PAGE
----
by David Ryan
(Skerries Historical Society Meeting – April 2014)
The maps themselves are works of art. The earliest example was created by Gerardus Mercator, a sixteenth century Flemish cartographer and mathematician who produced an amazingly beautiful map of Ireland in about 1595. There is a wonderful sea monster ready to devour any foolhardy sailor who sets out from our stretch of the coastline. But which is our stretch of coastline? It seems Mercator didn’t rate Skerries very highly – he’s named ‘Rushe’ and even ‘Byll’ (Rockabill) but Skerries doesn’t get a mention.
Nearly one hundred years later in 1685 and William Petty sets things to rights by putting Skerries squarely ‘on the map’. Of course, he was working for that famous friend to Ireland, Oliver Cromwell, and his purpose was to ‘set down’ (in the Down Survey) all the land that was worth seizing from the defeated Irish Catholic Confederates. So it might have been better for Skerries if we had remained anonymous!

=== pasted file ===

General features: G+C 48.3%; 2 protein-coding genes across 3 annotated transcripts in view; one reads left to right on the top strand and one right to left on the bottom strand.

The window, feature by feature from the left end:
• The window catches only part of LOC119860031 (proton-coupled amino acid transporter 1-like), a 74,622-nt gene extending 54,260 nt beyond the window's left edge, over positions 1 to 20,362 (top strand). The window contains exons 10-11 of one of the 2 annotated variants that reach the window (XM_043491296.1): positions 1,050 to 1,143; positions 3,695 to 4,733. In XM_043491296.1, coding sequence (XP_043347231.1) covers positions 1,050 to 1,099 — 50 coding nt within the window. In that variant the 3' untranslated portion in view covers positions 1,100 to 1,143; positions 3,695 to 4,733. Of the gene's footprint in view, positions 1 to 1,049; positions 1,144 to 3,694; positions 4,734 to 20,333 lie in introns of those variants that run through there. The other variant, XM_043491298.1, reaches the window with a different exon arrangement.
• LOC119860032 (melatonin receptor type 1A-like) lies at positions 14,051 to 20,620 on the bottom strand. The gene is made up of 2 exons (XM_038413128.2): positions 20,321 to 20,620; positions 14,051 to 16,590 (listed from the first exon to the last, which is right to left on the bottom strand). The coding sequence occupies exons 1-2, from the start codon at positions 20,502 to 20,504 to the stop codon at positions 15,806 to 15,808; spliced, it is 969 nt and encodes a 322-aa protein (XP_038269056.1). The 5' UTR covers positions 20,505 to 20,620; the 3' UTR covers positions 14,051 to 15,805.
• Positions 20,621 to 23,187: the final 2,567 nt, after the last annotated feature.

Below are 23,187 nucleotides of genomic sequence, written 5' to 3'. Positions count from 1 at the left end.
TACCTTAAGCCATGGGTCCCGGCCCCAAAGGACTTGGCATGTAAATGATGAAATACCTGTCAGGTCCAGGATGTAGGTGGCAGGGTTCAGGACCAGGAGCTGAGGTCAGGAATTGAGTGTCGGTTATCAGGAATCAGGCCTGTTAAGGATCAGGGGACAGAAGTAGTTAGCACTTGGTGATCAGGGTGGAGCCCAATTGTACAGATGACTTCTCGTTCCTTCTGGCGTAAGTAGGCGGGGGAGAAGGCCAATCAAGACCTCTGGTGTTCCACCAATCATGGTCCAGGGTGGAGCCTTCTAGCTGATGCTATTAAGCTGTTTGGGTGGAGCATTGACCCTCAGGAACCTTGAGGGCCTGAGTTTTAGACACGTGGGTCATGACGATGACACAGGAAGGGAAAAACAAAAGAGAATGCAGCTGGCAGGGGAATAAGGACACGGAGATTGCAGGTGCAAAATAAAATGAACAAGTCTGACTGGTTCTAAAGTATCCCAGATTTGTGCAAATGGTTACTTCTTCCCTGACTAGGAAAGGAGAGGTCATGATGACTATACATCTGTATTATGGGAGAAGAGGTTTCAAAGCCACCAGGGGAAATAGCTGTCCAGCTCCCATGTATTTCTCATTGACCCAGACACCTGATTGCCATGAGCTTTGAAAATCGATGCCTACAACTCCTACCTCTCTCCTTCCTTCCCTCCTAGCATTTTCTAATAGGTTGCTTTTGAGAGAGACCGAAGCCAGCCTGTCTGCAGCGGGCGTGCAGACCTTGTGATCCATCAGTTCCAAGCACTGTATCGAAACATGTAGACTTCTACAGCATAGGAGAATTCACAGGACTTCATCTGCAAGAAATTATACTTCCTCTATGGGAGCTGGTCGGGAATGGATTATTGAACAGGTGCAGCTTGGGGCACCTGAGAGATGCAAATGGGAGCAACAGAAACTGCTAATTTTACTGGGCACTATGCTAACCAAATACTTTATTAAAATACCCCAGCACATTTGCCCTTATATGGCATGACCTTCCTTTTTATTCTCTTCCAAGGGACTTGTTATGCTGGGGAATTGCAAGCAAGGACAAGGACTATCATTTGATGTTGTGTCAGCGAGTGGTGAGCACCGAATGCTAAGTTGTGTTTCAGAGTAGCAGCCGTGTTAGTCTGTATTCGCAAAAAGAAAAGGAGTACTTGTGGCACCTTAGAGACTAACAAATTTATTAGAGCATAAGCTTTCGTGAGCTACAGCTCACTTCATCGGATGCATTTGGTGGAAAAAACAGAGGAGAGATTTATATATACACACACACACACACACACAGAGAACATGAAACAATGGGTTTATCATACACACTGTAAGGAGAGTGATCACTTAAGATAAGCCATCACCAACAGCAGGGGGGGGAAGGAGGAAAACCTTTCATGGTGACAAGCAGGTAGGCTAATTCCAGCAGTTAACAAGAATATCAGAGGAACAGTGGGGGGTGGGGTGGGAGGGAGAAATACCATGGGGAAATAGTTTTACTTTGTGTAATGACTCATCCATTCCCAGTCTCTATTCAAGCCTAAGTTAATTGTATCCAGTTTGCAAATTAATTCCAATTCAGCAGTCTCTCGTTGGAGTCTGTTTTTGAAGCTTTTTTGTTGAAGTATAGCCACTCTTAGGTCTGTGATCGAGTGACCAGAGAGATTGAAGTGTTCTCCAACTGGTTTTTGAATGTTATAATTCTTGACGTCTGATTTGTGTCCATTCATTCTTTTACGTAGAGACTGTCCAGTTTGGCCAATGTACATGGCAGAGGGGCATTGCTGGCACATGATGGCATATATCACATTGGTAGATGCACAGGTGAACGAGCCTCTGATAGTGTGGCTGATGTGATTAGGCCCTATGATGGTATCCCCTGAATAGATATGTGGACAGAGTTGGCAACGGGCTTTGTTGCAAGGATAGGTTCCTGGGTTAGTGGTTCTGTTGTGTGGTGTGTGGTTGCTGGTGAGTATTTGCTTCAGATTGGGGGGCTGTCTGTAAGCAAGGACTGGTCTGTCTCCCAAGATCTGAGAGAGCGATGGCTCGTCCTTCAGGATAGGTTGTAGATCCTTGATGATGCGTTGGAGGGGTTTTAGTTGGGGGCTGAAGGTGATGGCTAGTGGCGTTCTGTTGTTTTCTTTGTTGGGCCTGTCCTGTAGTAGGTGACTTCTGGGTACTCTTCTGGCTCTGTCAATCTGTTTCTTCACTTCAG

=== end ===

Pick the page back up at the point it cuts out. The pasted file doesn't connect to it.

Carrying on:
But it’s with William Duncan’s map of 1821 that we really start to get to grips with Skerries as a town, rather than a name on a map. Here we can see the streets laid out in the pattern we recognise today – this was down to the Hamilton family which had taken possession of Skerries in 1721 and they were determined to make their mark on it: Strand Street was designed with market days in mind, being wide enough to turn a horse and cart while all the haggling is happening around you. Later in the nineteenth century it was the turn of the Ordnance Survey to produce maps for every occasion – and they are still at it today.
Report by Oona Roycroft
Page updated – 23 / 04 / 2014